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Broadcast TV: The WB

Net says numbers don't add up

Kiss the Frog. Please.

Execs at the WB are still scratching their head at the net’s disappointing fall numbers. While they admit that some of it may be their own doing, the numbers still don’t add up.

WB co-CEO Jordan Levin says he’s waiting to get a better sense of how Nielsen Media Research’s methodology changes affected his network’s ratings. “It’s been a very confusing season, in large part due to Nielsen,” he says. “What I find frustrating is this shift in methodology is probably going to cost the broadcast networks roughly about a billion dollars over the course of a season.

“But that’s not to mitigate the fact that a lot of new programming didn’t work.”

The WB ended the 2002-03 season on an upbeat note, having launched a successful drama, “Everwood,” and scoring reality hits with “The Surreal Life” and “High School Reunion.” And net brass was looking forward to focusing the fall launch around a fresh take on the “Tarzan” mythology.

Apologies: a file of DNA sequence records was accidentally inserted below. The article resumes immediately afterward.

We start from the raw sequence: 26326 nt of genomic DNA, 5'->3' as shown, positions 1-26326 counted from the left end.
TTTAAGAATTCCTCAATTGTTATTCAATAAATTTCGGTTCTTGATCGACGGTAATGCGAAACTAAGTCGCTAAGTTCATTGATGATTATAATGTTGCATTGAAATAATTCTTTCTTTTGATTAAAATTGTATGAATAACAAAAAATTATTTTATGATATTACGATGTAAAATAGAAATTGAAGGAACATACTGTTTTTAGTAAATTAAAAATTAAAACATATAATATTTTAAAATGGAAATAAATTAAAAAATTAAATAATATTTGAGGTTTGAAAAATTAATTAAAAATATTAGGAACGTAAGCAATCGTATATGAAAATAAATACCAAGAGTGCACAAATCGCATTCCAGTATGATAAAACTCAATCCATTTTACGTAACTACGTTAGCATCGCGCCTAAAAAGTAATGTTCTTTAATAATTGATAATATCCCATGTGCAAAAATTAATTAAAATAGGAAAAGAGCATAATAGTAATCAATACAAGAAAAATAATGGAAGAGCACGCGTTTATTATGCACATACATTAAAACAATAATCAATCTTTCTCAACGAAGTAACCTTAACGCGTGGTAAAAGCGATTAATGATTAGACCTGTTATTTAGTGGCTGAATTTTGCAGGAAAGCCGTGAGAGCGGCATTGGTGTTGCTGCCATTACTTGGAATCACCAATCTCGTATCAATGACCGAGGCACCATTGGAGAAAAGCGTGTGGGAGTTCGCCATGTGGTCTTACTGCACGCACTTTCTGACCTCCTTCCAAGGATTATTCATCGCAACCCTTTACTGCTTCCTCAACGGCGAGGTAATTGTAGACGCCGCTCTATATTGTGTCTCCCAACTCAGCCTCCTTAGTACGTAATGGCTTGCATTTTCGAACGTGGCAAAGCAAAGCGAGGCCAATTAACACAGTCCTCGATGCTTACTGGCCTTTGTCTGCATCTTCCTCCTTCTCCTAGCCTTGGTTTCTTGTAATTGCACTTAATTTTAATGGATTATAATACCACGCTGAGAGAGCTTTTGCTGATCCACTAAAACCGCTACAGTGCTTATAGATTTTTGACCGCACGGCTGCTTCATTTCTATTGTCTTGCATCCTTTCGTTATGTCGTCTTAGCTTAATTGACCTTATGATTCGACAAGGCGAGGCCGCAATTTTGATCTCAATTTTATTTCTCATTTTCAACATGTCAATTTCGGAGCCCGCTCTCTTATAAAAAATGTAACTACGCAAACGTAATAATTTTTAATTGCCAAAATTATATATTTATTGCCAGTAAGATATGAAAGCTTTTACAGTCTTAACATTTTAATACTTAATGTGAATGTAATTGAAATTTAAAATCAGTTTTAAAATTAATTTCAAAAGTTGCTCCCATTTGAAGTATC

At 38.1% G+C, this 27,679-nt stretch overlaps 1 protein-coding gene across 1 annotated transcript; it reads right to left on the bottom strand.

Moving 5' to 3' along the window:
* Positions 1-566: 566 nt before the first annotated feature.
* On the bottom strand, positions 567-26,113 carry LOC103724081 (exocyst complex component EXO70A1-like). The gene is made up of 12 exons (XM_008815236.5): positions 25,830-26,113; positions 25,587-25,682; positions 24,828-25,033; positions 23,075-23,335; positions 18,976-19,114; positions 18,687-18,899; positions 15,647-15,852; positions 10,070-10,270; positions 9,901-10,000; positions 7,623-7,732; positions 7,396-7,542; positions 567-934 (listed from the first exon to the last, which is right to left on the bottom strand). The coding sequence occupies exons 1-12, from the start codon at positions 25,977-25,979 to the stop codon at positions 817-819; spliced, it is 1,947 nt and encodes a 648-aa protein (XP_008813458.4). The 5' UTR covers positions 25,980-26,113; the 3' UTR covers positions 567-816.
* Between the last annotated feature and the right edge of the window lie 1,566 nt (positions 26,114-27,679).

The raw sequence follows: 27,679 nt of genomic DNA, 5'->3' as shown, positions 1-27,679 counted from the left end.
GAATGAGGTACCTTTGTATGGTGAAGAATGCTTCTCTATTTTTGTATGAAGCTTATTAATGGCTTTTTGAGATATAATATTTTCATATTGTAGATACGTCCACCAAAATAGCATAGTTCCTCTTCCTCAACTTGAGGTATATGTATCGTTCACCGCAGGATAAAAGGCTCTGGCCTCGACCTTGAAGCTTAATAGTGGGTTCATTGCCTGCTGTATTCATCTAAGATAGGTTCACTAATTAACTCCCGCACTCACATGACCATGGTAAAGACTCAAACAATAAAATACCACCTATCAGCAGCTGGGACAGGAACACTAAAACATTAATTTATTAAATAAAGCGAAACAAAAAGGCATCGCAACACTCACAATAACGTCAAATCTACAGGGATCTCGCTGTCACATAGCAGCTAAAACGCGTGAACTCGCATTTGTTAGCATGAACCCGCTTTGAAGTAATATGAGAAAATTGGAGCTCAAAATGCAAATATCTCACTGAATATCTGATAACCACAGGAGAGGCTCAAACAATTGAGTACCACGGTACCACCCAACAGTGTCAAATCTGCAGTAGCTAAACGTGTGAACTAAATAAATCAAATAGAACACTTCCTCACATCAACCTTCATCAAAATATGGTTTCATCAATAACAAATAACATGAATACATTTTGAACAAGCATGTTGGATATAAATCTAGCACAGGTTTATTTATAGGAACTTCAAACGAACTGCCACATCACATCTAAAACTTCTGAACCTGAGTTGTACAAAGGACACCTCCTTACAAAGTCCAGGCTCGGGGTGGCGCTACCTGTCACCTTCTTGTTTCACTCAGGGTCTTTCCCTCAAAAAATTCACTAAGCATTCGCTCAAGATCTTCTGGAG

But “Tarzan” quickly slipped from the vines. And the network faced a tough November sweep: It was off by 17% among 18-34, while its vet skeins were down more than 20% year to year with viewers.

On the bright side, net continued to grow its comedy presence, and newcomer “One Tree Hill”– quickly scheduled when “Fearless” fell out — has demonstrated some encouraging numbers.

Behind the scenes, the man who launched the network, Jamie Kellner, officially announced plans to retire, as he stepped down from running Turner in February. Warner Bros.’ Barry Meyer resumed oversight of the network, while Kellner’s successors, co-CEOs Levin and Garth Ancier, were announced in September. They’ll officially assume all Kellner’s duties in May.

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